Afuera del juzgado anoche, un amigo del Sr. Levin & # x27s que habló bajo condición de anonimato expresó emociones encontradas. Dijo que estaba decepcionado de que Arthur fuera absuelto de los cargos de asesinato en primer grado, pero dijo que ningún veredicto podría cambiar lo sucedido.

& # x27 & # x27 & # x27 Va a pasar mucho tiempo tras las rejas & # x27 & # x27, dijo. & # x27 & # x27Pero & # x27s no va a traer de vuelta a John. & # x27 & # x27


Se descarta la pena de muerte por el asesinato de Jonathan Levin

Robert M. Morgenthau, el fiscal de distrito de Manhattan, anunció ayer que no buscaría la pena de muerte para el hombre acusado de matar a un popular profesor de secundaria, Jonathan M. Levin, durante un robo en mayo.

El asesinato del Sr. Levin, cuyo padre, Gerald, dirige el conglomerado de medios Time Warner, fue el octavo caso potencial de pena de muerte que el Sr. Morgenthau ha considerado desde que el estado restableció la pena capital hace dos años. En cada caso, el Sr. Morgenthau, un opositor desde hace mucho tiempo de la pena de muerte, ha optado por buscar una sentencia de cadena perpetua sin libertad condicional.

En el caso más reciente, los fiscales acusaron a Corey Arthur, un ex alumno de Mr. Levin & # x27s, de torturar y matar al maestro para robarle su A.T.M. tarjeta.

El asesinato, que ocurrió el 30 de mayo, llamó la atención tanto por la prominencia de Gerald Levin & # x27 como porque Jonathan Levin era un maestro que era admirado por sus estudiantes y compañeros de la facultad en la escuela secundaria William H. Taft en el Bronx. La protesta provocó una persecución en toda la ciudad que llevó al arresto del Sr. Arthur y un coacusado, Montoun Hart. Hart enfrenta un cargo de asesinato en segundo grado.

Desde que el estado aprobó la ley de pena capital, el Sr. Morgenthau, quien se ha desempeñado como Fiscal de Distrito de Manhattan desde principios de la década de 1970 y es quizás el fiscal más importante del estado, ha sido observado de cerca en busca de indicios de cómo aplicaría la ley. . A pesar de su oposición personal a las ejecuciones estatales, ha dicho que considerará cada caso de asesinato en primer grado individualmente y buscará la pena de muerte si es necesaria. Debido a que involucró cargos de robo y tortura, el asesinato del Sr. Levin calificó como tal caso.

Como lo ha hecho constantemente en los otros posibles casos de pena capital, el Sr. Morgenthau se negó ayer a explicar sus razones para solicitar la cadena perpetua sin libertad condicional. & # x27 & # x27 Usted no & # x27t discute en público los méritos y deméritos de su caso & # x27 & # x27, dijo. & # x27 & # x27 Tenemos un caso importante que tenemos que juzgar, y si damos razones que podrían ser utilizadas por el abogado defensor, sería contraproducente. & # x27 & # x27.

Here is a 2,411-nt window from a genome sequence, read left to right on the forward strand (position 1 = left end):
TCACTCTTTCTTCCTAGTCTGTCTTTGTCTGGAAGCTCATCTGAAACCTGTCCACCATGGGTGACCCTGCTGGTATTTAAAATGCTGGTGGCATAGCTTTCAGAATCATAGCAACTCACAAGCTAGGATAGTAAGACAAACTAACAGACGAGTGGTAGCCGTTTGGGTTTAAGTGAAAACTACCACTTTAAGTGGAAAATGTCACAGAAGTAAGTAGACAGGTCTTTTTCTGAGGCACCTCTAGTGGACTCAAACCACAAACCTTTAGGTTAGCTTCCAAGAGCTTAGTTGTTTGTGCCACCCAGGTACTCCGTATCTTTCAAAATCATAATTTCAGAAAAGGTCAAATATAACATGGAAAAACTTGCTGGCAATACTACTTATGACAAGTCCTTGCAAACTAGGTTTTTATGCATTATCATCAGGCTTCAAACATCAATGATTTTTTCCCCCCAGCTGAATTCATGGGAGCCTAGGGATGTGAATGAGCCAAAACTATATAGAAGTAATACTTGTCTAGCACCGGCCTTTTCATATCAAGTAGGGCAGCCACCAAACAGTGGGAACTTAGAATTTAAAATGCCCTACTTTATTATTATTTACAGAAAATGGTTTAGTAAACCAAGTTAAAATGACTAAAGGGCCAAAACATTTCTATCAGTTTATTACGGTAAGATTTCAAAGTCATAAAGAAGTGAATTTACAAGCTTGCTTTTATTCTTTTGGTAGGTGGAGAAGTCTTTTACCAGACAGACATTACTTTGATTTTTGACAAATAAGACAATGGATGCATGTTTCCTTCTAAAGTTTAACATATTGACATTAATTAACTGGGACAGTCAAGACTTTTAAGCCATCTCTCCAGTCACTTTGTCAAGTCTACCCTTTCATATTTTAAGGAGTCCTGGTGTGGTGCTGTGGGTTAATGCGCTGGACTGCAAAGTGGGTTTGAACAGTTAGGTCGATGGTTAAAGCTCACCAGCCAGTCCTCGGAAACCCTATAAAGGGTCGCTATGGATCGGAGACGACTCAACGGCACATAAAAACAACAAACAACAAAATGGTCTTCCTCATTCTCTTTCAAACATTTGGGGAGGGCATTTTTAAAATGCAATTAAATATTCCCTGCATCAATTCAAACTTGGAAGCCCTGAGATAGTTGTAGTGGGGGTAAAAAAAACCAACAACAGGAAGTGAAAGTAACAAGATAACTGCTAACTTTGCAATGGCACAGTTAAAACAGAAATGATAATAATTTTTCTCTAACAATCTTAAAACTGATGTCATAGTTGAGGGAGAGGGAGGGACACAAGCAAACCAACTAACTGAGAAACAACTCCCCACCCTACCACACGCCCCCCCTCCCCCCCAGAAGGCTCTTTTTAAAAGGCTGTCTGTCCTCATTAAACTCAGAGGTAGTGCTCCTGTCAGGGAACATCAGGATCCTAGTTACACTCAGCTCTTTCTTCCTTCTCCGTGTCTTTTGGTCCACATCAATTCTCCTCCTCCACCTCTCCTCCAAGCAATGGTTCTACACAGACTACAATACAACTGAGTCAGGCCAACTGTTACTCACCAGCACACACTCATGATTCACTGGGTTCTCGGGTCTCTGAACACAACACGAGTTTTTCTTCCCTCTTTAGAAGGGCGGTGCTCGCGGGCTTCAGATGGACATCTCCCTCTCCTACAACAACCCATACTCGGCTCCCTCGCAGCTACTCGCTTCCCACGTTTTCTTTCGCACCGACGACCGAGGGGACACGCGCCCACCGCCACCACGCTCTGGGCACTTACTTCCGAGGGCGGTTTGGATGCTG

El asesinato es el segundo caso de pena de muerte de alto perfil que el Sr. Morgenthau ha manejado este año. Aunque ha recibido una gran cobertura en la prensa, el caso Levin no ha sido tan políticamente cargado como el asesinato del oficial Anthony Sánchez, un oficial de policía condecorado asesinado mientras respondía a un robo a mano armada. El alcalde Rudolph W. Giuliani, el gobernador George E. Pataki y los sindicatos policiales habían instado al Sr. Morgenthau a solicitar la pena de muerte.

El gobernador, que se movió el año pasado para reemplazar al fiscal de distrito del Bronx, Robert T. Johnson, cuando Johnson se negó a solicitar la pena de muerte en otro asesinato policial, consideró nombrar un fiscal especial para el caso Sánchez. Pero después de que Morgenthau anunció el mes pasado que buscaría cadena perpetua sin libertad condicional en el caso Sánchez, el gobernador se negó a intervenir, diciendo que la decisión de Morgenthau & # x27 se basó en un análisis profesional y no en una filosofía personal.

Ayer, el Gobernador dijo que la decisión en el caso Levin fue & # x27 & # x27 una determinación profesional & # x27 & # x27. Sin embargo, el Gobernador Pataki dijo que la oposición pública del Sr. Morgenthau & # x27 a la pena de muerte y su decisión de no buscar la pena capital contra ocho acusados, generó & # x27 & # x27 una preocupación que requiere un seguimiento cuidadoso de sus decisiones a medida que se toman. & # x27 & # x27.

Como en casos similares, el Sr. Morgenthau discutió el caso con la familia de la víctima, pero se negó a dar más detalles. & # x27 & # x27Pidieron que el contenido de la discusión se mantuviera en privado, y estamos cumpliendo esa solicitud, & # x27 & # x27, dijo. El Sr. Morgenthau conoce a Gerald Levin personalmente a través de obras de caridad en las que ambos hombres han participado.

A través de un portavoz, la familia Levin declinó hacer comentarios ayer. & # x27 & # x27Este es un asunto muy personal & # x27 & # x27, dijo Edward Adler, vicepresidente de comunicaciones corporativas de Time Warner.

Expertos en el sistema legal de la ciudad dijeron ayer que es poco probable que Morgenthau, quien fue reelegido el martes con más del 90 por ciento de los votos, busque la pena de muerte excepto en los casos más extremos.

& # x27 & # x27 No puedo & # x27 leer su mente, pero me parece que va a limitarla a un rango estrecho de casos & # x27 & # x27, dijo Chester L. Mirsky, profesor de derecho en la Universidad de Nueva York.

Gerald B. Lefcourt, presidente de la Asociación Nacional de Abogados de Defensa Criminal, dijo que el Sr. Morgenthau era muy consciente de la dificultad y el gasto que implica ejecutar a un acusado. En particular, dijo, el Fiscal de Distrito sabe que los casos de pena de muerte desvían recursos de otras investigaciones.